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amid the scenes which once knew only the toils and perils of the Indian fighter.

Thus was evolved in our American history the era of mind.

To you, ladies and gentlemen of the National Educational Association, whose noble profession imposes the duty of cultivating the minds of the future men and women who will labor, instruct, and adorn in the fields of American art, letters, and government- to you, earnest and devoted disciples of learning, and worthy successors of the American pioneers of knowledge, the people of California look with confidence for the advancement of the splendid educational work of your predecessors.

On behalf, therefore, of the people of this state, I, as the executive, am afforded the high honor of greeting you each and all, and bidding a sincere and hearty welcome to our coast; and, trusting in your matured intelligence, wisdom, and scholarship, I fervently hope that our own schools, as well as the schools of other states, will reap the fruits of your timely visit and your wise deliberations.

THOMAS J. KIRK, STATE SUPERINTENDENT OF PUBLIC INSTRUCTION,

CALIFORNIA Educators of America :

Greeting from the teachers of California. All the gates of the golden West are flung wide open to you. Our mountains part to admit you, the valleys smile at your approach, the evening breezes whisper their approval, all nature sings together for joy, and all our people join in the chorus of welcome. Even old Sol beams upon you with a warmth of affection which he rarely bestows upon those native here and to the manor born. If you are weary from travel, here find refreshment and repose. If the heat and sands of the desert have made you thirsty and covered you with dust, our streams and fountains sparkle with the water of life, and our surf removes all stains but those of conscience. Tarry with us as long as ye may, visit every portion of our state a vast empire on the Pacific coast. The grandeur of our mountains and the quiet beauty of our valleys will delight your eyes; the murmur of our pines and the music of our ocean will charm your ears. The world has heard the big guns of our Oregon," “Monterey," and “Olympia :" it will be your privilege during this meeting to hear other big guns of California - our Jordan, Brown, Foshay, and others.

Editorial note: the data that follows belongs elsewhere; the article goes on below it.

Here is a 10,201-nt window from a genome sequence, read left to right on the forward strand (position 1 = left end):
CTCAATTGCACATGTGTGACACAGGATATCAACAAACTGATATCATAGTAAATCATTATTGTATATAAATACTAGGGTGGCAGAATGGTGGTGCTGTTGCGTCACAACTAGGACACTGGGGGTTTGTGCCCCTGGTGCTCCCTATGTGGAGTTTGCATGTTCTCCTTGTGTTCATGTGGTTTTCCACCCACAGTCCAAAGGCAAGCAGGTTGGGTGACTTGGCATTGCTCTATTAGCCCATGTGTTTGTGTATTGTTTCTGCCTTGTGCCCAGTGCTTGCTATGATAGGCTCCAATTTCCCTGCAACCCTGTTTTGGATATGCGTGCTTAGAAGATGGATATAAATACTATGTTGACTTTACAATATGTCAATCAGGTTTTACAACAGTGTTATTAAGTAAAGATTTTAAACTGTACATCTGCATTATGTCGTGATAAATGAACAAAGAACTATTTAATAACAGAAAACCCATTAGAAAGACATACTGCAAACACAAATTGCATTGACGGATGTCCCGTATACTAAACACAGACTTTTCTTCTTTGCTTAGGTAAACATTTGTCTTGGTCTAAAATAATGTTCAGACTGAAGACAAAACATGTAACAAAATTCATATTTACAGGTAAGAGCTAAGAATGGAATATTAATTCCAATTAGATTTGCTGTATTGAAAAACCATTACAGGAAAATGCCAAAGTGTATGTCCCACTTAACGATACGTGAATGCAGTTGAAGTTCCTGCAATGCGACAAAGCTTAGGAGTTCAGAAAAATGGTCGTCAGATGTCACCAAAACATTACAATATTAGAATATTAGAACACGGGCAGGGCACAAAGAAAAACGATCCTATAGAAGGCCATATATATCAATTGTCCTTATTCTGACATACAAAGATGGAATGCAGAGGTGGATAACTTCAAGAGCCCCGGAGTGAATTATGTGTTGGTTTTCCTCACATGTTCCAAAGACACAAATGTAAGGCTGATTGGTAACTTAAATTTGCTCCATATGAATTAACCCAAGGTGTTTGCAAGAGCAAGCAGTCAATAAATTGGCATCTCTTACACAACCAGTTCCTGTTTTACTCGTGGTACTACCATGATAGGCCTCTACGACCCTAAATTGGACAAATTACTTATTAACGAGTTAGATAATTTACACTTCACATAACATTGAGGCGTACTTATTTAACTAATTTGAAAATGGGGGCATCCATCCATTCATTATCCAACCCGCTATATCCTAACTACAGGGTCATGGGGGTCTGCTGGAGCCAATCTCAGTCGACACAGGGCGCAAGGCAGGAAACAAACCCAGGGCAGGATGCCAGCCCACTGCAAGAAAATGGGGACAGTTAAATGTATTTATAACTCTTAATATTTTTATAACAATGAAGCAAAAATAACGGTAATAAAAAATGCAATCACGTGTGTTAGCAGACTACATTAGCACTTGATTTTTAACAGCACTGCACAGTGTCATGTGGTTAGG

Our climate will rejuvenate your entire being. Los Angeles, realestate dealers will sell you this climate at $10 per square foot. You have seen small specimens of our fruits in the East; here you

will find the real article, such as we ourselves use or keep for distinguished guests. All things grow to great size here, even our prices and our stories. Those are not pumpkins hanging on yonder trees; they are the golden

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fruit of Hesperides, the far-famed oranges of California. No dragon guards them; the dog is chained; the barbed wire is down; approach and help yourselves. Take a siesta under our fig tree, pluck the fruit of our vine. Sip our vintage, if you wish — just a taste, that you may know whereof you speak. Visit our raisin vineyards, our orchards of prune, pear, peach, almond, apricot, walnut, olive. Soil and sunshine have been

, . generous beyond measure to our people; they wish to be equally generous to you.